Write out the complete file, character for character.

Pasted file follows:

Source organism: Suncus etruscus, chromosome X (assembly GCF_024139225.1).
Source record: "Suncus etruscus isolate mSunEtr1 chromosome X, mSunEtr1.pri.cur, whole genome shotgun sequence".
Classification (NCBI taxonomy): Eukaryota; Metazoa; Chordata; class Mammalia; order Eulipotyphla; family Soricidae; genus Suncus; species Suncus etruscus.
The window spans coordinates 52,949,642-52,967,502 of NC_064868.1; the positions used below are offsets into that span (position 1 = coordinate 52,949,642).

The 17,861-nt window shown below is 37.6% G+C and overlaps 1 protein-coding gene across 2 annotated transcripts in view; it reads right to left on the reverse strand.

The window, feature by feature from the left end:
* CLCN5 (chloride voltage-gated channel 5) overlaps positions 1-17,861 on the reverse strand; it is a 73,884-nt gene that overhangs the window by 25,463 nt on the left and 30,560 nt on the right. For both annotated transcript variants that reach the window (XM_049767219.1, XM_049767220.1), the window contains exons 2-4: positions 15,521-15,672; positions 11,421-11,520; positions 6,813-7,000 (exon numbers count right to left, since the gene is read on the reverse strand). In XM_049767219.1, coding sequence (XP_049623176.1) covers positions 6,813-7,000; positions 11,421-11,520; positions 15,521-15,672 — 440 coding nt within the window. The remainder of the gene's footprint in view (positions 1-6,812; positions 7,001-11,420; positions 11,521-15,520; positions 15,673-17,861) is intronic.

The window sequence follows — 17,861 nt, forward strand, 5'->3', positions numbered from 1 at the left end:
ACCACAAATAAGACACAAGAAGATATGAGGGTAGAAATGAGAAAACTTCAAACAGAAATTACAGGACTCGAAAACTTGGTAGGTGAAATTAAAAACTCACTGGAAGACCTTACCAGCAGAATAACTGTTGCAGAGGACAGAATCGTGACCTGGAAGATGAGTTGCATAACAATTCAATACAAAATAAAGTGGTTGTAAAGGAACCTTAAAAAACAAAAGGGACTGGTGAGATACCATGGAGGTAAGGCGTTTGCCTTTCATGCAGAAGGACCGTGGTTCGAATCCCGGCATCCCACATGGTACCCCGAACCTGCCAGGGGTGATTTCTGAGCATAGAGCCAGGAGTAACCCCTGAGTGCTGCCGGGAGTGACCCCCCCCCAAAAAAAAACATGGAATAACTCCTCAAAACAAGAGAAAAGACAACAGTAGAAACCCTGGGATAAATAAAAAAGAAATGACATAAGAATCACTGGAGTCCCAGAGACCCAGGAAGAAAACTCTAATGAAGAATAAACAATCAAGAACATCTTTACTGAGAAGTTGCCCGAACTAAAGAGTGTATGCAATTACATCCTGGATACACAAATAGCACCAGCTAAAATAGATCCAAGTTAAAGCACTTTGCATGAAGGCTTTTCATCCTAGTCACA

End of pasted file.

Source organism: Suncus etruscus, chromosome X (assembly GCF_024139225.1).
Source record: "Suncus etruscus isolate mSunEtr1 chromosome X, mSunEtr1.pri.cur, whole genome shotgun sequence".
Classification (NCBI taxonomy): Eukaryota; Metazoa; Chordata; class Mammalia; order Eulipotyphla; family Soricidae; genus Suncus; species Suncus etruscus.
The window spans coordinates 52,949,642-52,967,502 of NC_064868.1; the positions used below are offsets into that span (position 1 = coordinate 52,949,642).

The 17,861-nt window shown below is 37.6% G+C and overlaps 1 protein-coding gene across 2 annotated transcripts in view; it reads right to left on the reverse strand.

The window, feature by feature from the left end:
* CLCN5 (chloride voltage-gated channel 5) overlaps positions 1-17,861 on the reverse strand; it is a 73,884-nt gene that overhangs the window by 25,463 nt on the left and 30,560 nt on the right. For both annotated transcript variants that reach the window (XM_049767219.1, XM_049767220.1), the window contains exons 2-4: positions 15,521-15,672; positions 11,421-11,520; positions 6,813-7,000 (exon numbers count right to left, since the gene is read on the reverse strand). In XM_049767219.1, coding sequence (XP_049623176.1) covers positions 6,813-7,000; positions 11,421-11,520; positions 15,521-15,672 — 440 coding nt within the window. The remainder of the gene's footprint in view (positions 1-6,812; positions 7,001-11,420; positions 11,521-15,520; positions 15,673-17,861) is intronic.

The window sequence follows — 17,861 nt, forward strand, 5'->3', positions numbered from 1 at the left end:
ACCACAAATAAGACACAAGAAGATATGAGGGTAGAAATGAGAAAACTTCAAACAGAAATTACAGGACTCGAAAACTTGGTAGGTGAAATTAAAAACTCACTGGAAGACCTTACCAGCAGAATAACTGTTGCAGAGGACAGAATCGTGACCTGGAAGATGAGTTGCATAACAATTCAATACAAAATAAAGTGGTTGTAAAGGAACCTTAAAAAACAAAAGGGACTGGTGAGATACCATGGAGGTAAGGCGTTTGCCTTTCATGCAGAAGGACCGTGGTTCGAATCCCGGCATCCCACATGGTACCCCGAACCTGCCAGGGGTGATTTCTGAGCATAGAGCCAGGAGTAACCCCTGAGTGCTGCCGGGAGTGACCCCCCCCCAAAAAAAAACATGGAATAACTCCTCAAAACAAGAGAAAAGACAACAGTAGAAACCCTGGGATAAATAAAAAAGAAATGACATAAGAATCACTGGAGTCCCAGAGACCCAGGAAGAAAACTCTAATGAAGAATAAACAATCAAGAACATCTTTACTGAGAAGTTGCCCGAACTAAAGAGTGTATGCAATTACATCCTGGATACACAAATAGCACCAGCTAAAATAGATCCAAGTTAAAGCACTTTGCATGAAGGCTTTTCATCCTAGTCACA